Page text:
Finally, it would be a crime to overlook the impact of Oregon’s assistant coaches who, under Chip Kelly, did the bulk of the actual recruiting.  When Coach Kelly left to Philadelphia, the assistant coaches played a significant role in keeping the class together.  The relationships they built and their ability to point to their respective tenures with the university made all the difference.  An all-star staff was necessary for the kind of success Oregon has seen on the field and in recruiting over the last four years. The fact that coaches like Neal, Frost, Pellum, Greatwood, Campbell and Osborne are still on the staff gives the program a ton of stability going forward under Helfrich.

Coach Greatwood

The 2013 cycle was marked by Oregon’s ascension into college football’s elite.  Blue-chip recruits nationwide took notice and gave the Ducks an ability to recruit outside of normal pipelines, unlike the majority of programs around the nation.  The Oregon brand was responsible for the national recognition and helped the coaches land their fourth straight top-20 recruiting class.  Chip Kelly’s recruiting philosophy, while having its disadvantages, appealed to recruits and parents alike due to the straight forward, honest approach it employed.  Oregon’s exhaustive background checks also ensured that the team would add players who fit into the culture that the coaches had worked so hard to cultivate.  Potentially most significant to the 2013 cycle was the work of the assistant coaches and the stability they provided the program, and recruits.  In a day and age where assistant coaches bounce around from one program to another like kangaroos on uppers, the tenure of many of the coaches on Oregon’s staff is impressive.  Without their commitment to the team and university, the 2013 class would’ve been entirely different, and the future of the program nowhere near as bright.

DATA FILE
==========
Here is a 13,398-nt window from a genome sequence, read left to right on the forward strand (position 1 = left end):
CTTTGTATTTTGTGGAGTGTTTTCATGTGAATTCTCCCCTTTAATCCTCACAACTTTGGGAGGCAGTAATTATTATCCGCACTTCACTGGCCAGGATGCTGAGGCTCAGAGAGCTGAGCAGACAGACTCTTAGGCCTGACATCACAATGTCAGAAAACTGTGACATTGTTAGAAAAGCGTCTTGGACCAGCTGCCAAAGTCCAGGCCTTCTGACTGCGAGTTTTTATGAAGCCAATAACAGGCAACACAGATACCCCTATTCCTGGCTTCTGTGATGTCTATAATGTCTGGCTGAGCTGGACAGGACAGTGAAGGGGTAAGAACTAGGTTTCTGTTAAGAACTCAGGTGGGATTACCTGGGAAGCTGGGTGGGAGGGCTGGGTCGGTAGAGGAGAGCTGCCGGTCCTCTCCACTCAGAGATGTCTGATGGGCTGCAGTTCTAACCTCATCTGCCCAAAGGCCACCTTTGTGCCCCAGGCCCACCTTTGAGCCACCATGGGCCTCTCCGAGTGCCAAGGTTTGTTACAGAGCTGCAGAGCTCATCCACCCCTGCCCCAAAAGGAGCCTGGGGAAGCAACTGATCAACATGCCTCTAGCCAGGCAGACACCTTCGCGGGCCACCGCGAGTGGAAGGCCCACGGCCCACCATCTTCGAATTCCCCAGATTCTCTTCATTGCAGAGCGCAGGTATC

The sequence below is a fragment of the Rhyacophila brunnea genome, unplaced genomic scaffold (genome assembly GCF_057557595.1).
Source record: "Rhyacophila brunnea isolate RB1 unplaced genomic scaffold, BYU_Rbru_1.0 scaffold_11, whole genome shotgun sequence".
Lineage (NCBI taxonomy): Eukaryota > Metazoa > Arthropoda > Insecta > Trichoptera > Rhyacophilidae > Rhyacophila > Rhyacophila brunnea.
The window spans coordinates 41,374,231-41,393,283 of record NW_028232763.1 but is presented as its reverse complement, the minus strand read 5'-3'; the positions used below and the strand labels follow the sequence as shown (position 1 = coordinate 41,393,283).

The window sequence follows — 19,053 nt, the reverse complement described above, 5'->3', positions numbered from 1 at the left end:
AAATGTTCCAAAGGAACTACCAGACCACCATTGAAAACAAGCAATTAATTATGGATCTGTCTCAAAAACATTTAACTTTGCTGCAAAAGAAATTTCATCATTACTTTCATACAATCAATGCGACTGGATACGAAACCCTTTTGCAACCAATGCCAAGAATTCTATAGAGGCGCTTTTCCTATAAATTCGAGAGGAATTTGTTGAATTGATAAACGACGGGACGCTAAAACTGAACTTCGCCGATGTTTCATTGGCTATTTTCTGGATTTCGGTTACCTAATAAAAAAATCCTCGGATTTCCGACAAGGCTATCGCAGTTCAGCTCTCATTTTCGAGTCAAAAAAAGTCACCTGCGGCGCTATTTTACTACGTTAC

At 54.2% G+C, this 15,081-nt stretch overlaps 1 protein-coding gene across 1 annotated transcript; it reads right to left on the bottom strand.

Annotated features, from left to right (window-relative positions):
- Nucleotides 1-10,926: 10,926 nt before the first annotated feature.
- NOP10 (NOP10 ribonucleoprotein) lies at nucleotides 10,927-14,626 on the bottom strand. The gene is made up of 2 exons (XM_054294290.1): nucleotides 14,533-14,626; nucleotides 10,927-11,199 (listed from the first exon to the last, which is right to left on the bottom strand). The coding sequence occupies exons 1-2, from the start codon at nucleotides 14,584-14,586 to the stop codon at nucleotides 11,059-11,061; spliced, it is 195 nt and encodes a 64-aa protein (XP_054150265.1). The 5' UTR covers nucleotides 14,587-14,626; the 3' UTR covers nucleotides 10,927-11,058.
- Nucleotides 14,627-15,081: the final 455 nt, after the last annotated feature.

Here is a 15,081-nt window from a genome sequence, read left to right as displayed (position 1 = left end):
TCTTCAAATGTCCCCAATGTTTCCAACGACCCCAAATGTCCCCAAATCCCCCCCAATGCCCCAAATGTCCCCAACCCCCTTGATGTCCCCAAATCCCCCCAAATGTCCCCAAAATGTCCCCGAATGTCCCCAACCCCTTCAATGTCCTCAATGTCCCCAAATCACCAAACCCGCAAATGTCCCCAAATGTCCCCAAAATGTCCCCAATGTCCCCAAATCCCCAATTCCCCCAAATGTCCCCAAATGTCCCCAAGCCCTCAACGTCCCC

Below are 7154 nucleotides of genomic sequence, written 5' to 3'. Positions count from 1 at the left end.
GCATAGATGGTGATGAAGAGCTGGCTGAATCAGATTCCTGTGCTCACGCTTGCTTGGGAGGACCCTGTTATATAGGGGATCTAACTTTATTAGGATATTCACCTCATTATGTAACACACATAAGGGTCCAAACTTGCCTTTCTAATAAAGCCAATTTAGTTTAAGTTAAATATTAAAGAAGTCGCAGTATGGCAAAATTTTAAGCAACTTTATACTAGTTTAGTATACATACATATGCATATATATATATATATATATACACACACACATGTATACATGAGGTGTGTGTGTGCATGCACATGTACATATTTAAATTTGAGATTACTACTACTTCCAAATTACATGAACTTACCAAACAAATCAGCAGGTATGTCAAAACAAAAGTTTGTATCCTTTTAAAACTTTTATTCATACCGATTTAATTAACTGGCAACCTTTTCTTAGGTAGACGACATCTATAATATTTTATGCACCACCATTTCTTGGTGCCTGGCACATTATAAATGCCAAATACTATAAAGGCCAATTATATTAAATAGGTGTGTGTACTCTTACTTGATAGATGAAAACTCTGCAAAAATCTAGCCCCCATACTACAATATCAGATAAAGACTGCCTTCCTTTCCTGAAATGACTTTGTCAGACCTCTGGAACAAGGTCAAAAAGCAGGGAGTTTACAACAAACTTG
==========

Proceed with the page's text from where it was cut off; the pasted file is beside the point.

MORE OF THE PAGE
Next week, the manifesto will turn its attention to Mark Helfrich, his recruiting philosophy, and what it means for the program. 

 

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Chris Charbonnier

Chris Charbonnier

Chris was born in Montevideo, Uruguay, but made his way to Oregon by the age of five, when he attended his first game at Autzen Stadium. A huge sports fan at a young age, Chris grew up playing football, basketball and golf. Although realizing he isn’t likely to play in the NFL or NBA, Chris still holds on to hopes of being a professional golfer should his unfortunate putting woes take a turn for the better. A bit of a platypus, he attended both Oregon State and Oregon during his collegiate days where he earned a business degree in Finance and Business Administration. Chris works for Daimler Trucks North America in Portland, and plans to get his MBA from the University of Oregon. Chris has been an active member in the recruiting community since 2005. He studies the intricacies of recruiting and is particularly intrigued by talent evaluation techniques. He is currently working on developing his own scouting reports for every scholarship player on the UO roster. Chris lives with his wife, Katrina, and his two-year-old son Lucas (a future dual-threat QB).